YOU ARE HERE: LAT HomeCollections

Stanley Cup FINALS : The Basic Elements of Hockey

June 05, 1993

The Stanley Cup was first awarded in 1893 as the emblem of hockey supremacy in Canada, with the Montreal Amateur Athletic Assn. the victor. The Toronto Arenas won the Cup at the end of the NHL's first season, 1917-18. Not until 1928, when the New York Rangers won, did an NHL team from the United States win the Cup. And not until 1993 have the Cup finals come to California. To a hockey fan, the Forum has generally meant the building in Montreal opened in 1924, where the Canadiens have played during their 22 NHL championships. Add another Forum to Stanley Cup history. Tonight, the Kings play host to the Canadiens in Game 3 of the Cup finals. A look at some of the elements of the game.

The Rink

A standard ice hockey rink is roughly half the size of a football field. It is usually 200 feet long by 85 feet wide with rounded corners. A four-foot white wooden wall -- called the borads -- surronds the rink. A protective glass shield extends vertically from the borads. The rink is divided into three zones: across each end of the rink, 10 feet from the boards.

A. End zone faceoff spot and circle

B. Faceoff spot

C. Center line faceoff spot and circle

D. Center line

E. Blue line

The Positions

1. Goal Tender

2. Right defense

3. Left defense

4. Left wing

5. Center

6. Right wing

The Puck

The puck is made of volcanized rubber or other approved material. Approximate weight: 6 ounces.

The Goal

The goals are 6 feet wide by 4 feet deep. The posts and crossbars are red. The goal sits at the middle of the goal line, which is 10 feet fromt he boards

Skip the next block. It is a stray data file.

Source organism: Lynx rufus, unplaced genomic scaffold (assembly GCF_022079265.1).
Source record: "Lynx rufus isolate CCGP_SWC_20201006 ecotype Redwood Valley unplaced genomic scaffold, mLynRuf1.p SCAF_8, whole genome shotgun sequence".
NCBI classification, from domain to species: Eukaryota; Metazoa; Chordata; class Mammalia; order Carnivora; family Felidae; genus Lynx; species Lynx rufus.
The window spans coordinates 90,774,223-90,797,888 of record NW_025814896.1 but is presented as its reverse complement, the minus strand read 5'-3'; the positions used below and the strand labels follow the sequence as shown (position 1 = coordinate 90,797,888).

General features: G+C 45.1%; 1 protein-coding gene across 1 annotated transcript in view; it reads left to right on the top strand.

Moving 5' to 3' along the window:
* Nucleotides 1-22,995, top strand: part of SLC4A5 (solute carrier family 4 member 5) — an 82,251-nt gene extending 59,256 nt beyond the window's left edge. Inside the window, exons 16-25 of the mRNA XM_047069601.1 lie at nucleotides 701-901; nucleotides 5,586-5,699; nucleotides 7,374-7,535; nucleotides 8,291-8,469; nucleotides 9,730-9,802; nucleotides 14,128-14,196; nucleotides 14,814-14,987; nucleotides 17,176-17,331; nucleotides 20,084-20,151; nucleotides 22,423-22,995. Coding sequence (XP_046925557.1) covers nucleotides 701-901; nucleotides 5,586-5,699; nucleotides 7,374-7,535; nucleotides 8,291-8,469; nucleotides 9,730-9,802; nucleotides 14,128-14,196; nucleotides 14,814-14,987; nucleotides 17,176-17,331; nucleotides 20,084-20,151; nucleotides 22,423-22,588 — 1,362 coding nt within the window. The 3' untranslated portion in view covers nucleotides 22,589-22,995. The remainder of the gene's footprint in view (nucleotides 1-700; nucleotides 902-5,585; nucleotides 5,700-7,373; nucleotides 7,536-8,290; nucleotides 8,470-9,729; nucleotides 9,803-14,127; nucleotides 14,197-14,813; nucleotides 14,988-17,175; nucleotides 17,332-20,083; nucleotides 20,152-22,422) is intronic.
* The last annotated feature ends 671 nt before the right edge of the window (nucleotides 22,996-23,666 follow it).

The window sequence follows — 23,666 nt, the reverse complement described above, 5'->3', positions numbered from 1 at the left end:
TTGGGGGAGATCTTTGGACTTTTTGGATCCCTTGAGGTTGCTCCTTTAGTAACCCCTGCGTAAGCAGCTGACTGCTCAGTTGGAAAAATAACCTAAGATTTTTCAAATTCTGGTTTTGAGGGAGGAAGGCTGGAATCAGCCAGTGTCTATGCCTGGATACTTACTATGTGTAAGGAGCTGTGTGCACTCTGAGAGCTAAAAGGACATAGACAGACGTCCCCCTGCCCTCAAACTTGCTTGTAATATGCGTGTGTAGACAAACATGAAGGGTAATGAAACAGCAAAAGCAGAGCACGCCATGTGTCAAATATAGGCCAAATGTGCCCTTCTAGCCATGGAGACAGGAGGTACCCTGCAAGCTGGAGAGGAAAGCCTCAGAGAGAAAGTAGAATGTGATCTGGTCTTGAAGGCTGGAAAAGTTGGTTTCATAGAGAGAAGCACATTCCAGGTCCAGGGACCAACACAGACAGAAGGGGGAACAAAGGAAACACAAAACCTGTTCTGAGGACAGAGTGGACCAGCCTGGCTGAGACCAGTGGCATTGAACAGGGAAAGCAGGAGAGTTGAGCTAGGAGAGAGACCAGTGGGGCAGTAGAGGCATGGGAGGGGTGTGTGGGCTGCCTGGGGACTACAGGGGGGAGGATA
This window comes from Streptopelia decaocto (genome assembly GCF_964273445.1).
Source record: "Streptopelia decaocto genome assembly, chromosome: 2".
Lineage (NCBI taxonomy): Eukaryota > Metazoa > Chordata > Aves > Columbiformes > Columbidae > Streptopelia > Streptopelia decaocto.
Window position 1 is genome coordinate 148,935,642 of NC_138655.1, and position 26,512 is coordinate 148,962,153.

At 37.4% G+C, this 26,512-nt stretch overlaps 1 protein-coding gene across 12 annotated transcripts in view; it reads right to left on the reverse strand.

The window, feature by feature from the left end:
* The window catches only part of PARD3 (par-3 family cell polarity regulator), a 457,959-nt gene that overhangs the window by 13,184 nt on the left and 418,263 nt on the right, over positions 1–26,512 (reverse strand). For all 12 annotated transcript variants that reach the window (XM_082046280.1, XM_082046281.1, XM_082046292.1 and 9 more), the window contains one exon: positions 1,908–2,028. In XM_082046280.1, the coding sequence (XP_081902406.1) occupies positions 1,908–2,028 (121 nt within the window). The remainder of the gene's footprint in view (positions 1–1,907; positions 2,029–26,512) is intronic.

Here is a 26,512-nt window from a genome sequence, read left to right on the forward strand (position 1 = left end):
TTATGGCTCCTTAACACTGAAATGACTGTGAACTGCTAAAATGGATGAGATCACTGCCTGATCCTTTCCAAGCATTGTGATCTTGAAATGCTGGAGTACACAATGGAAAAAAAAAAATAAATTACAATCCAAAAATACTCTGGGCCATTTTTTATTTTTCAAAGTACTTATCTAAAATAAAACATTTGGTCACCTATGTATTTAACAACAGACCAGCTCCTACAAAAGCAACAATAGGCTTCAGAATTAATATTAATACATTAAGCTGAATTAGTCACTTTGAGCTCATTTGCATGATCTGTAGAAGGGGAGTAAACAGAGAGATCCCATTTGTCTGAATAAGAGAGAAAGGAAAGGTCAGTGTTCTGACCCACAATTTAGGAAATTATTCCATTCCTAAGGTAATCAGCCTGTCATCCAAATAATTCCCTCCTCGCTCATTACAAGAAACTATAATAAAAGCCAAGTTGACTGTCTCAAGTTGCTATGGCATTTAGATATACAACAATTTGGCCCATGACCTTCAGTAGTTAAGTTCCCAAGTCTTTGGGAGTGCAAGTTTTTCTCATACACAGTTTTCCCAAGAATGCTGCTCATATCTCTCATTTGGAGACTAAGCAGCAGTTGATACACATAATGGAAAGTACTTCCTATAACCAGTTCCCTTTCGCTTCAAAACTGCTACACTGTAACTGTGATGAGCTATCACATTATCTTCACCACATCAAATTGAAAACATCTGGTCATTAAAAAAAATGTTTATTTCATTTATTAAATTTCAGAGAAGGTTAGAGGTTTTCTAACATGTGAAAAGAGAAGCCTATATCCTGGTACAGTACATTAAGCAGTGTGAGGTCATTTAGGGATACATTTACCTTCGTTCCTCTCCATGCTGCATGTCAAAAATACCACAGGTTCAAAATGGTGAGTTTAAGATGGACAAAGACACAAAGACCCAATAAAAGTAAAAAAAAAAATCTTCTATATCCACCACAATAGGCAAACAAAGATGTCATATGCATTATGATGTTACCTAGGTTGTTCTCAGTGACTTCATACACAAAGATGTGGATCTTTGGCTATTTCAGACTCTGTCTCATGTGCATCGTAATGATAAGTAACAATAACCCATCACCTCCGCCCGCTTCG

Icing is called when (1) the puck is passed from behind the center line to beyond the opponent's goal line (2) without being touched. The call is made once an opponent touches it beyond the line. The call results in a faceoff from the zone where the pass was started. Icing is not called against teams that are a man down.


A player is offside (1) when the puck is passed across the centerline into the attacking zone and both his skates (2) are beyond the blue line, or when the puck is passed from the defending zone (3) past the center line and both his skates are beyond the center line. Generally results in a faceoff from zone where pass was started.


Penalties are as much a part of hockey as slap shots, though in the playoffs, players tend to spend more time playing and referees tend to swallow their whistles on marginal calls. A look at some of the more common penalties.

1) High sticking

Carrying the stick above shoulder height. A minor penalty (two minutes) is assessed at referee's discretion; a major penalty (five minutes) is assessed if fouled player is cut with the stick.

2) Cross checking

Hitting the opponent with the stick with both hands on the stick and no part of the stick on the ice. Minor penalty.

3) Hooking

Trying to stop or slow down an opponent by hooking with the stick. A minor penalty.

4) Spearing

Poking an opponent with the point of the stick. A major penalty.

5) Slashing

Swinging the stick to impede or intimidate an opponent. A minor or major, depending on discretion of referee.

6) Tripping

Can be with the stick, hand, knee, foot or arm. A minor penalty unless done from behind on breakaway with only goaltender defending, which then calls for a penalty shot.

Los Angeles Times Articles